Others took the chance to inform Kuriger that all the books mentioned in her friend’s poem were still being published.
“Yeah, all of the books you’re quoting are still being published. Maybe go see what you like about the six being ‘cancelled’.”
These 6 will no longer be published due to “racist, insensitive images”.
And to Think That I Saw It on Mulberry Street
If I Ran the Zoo
On Beyond Zebra!
Scrambled Eggs Super!
The Cat’s Quizzer
6 Dr. Seuss books to stop being published because of racist imagery
‘These books portray people in ways that are hurtful and wrong,’ business says
The sales of six Dr. Seuss books will cease over racist and insensitive imagery, according to the business that preserves and protects the author’s legacy.
The news comes Thursday on National Read Across America Day, when schools across the U.S. celebrate reading on Dr. Seuss’s March 2 birthday to commemorate the popular children’s author, who died in 1991.
“These books portray people in ways that are hurtful and wrong,” Dr. Seuss Enterprises told The Associated Press in a statement.
“Ceasing sales of these books is only part of our commitment and our broader plan to ensure Dr. Seuss Enterprises’ catalog represents and supports all communities and families,” the statement continued.
Copies of “And to Think That I Saw It on Mulberry Street,” “If I Ran the Zoo,” “McElligot’s Pool,” “On Beyond Zebra!,” “Scrambled Eggs Super!,” and “The Cat’s Quizzer” will no longer be published.
The decision to cease publication and sales of the books was made last year after months of discussion, the company told AP.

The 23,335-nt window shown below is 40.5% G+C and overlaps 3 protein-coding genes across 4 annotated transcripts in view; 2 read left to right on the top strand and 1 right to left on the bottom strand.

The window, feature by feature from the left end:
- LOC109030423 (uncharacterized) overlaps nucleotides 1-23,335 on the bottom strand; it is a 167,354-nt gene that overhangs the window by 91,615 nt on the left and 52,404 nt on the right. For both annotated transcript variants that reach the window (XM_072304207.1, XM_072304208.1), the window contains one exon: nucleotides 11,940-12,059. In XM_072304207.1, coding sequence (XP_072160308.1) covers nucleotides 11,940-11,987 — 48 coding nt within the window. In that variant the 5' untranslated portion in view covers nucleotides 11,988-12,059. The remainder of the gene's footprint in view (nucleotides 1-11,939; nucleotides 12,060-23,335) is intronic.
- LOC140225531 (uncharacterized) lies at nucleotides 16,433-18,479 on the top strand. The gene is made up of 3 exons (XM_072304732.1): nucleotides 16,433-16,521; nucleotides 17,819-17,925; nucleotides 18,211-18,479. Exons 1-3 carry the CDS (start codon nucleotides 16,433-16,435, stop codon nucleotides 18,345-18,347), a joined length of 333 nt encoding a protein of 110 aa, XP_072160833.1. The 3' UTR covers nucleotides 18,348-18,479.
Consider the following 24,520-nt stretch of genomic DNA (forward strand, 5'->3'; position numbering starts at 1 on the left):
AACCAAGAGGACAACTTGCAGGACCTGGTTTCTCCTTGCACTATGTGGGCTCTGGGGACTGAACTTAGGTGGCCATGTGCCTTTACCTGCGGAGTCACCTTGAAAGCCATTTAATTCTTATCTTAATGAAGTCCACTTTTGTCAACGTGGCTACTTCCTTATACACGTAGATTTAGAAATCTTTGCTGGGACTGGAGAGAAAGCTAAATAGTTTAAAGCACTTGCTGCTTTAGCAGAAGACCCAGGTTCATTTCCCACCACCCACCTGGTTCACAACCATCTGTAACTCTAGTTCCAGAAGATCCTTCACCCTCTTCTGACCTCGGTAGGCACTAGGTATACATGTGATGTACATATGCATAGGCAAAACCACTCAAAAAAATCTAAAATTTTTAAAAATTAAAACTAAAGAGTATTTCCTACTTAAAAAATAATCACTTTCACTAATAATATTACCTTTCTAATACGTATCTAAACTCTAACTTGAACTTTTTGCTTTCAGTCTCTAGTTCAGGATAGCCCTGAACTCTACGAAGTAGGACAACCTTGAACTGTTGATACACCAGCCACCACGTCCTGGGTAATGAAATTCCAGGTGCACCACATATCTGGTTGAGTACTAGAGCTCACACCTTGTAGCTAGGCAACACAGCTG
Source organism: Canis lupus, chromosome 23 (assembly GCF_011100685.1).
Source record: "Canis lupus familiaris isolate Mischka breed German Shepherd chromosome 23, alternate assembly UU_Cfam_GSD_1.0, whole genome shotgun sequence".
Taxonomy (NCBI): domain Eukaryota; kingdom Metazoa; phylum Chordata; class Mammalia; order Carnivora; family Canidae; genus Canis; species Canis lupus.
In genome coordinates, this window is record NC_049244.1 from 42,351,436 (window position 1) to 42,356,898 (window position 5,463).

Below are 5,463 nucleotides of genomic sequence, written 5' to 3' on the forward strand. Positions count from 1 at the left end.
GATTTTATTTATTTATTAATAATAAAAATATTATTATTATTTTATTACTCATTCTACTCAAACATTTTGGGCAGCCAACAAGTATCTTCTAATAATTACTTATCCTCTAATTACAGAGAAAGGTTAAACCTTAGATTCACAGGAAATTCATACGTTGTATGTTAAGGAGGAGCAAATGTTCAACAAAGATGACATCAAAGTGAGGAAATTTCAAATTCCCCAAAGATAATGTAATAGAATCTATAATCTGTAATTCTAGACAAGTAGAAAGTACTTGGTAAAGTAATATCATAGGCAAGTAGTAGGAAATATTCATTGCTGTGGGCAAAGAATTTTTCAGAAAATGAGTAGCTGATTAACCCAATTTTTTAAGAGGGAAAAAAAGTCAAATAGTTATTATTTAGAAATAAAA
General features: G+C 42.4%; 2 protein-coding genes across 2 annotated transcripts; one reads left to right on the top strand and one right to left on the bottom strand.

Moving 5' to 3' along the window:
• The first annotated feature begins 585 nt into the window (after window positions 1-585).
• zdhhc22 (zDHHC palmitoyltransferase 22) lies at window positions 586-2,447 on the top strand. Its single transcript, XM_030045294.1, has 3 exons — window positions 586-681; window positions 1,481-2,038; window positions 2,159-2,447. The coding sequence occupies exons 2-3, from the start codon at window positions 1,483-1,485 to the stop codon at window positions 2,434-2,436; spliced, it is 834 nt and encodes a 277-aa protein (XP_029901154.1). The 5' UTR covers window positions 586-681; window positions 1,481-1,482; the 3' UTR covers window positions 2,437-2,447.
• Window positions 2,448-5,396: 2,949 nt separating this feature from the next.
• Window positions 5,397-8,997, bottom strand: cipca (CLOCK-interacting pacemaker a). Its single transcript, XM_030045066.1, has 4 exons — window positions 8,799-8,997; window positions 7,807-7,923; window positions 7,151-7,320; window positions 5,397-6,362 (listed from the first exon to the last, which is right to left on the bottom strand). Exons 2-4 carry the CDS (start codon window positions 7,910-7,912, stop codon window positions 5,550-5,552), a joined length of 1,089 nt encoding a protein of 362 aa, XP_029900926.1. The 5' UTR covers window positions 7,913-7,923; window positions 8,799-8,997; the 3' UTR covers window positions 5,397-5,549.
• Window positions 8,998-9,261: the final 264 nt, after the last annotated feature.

“Dr. Seuss Enterprises listened and took feedback from our audiences including teachers, academics and specialists in the field as part of our review process. We then worked with a panel of experts, including educators, to review our catalog of titles,” it said.
Biden’s snub of Dr. Seuss comes as progressives have sought to cancel the beloved children’s author
President Biden appears to have erased Dr. Seuss from “Read Across America Day”, the annual celebration of reading in honor of the legendary children’s author, whose birthday falls on March 2.
While Biden followed presidential tradition in proclaiming Tuesday “Read Across America Day,” he bucked his predecessors by leaving out any mention of Dr. Seuss from the proclamation.
The White House didn’t immediately return a request for comment on why Dr. Seuss was left out of the proclamation, but the snub comes as progressives have sought to cancel the beloved children’s author.
One of Virginia’s biggest school districts, Loudoun County Public Schools, reportedly nixed Dr. Seuss from the school’s “Read Across America Day” celebration, citing alleged racial “undertones” in his children’s books.
Former President Barack Obama and former President Donald Trump both highlighted Dr. Seuss’ contributions in their annual proclamations, a Fox News review of White House archives found.
“The works of Theodor Seuss Geisel, better known to us as Dr. Seuss, have sparked a love for reading in generations of students.,” Obama said in his 2015 proclamation. “His whimsical wordplay and curious characters inspire children to dream big and remind readers of all ages that ‘a person’s a person no matter how small.”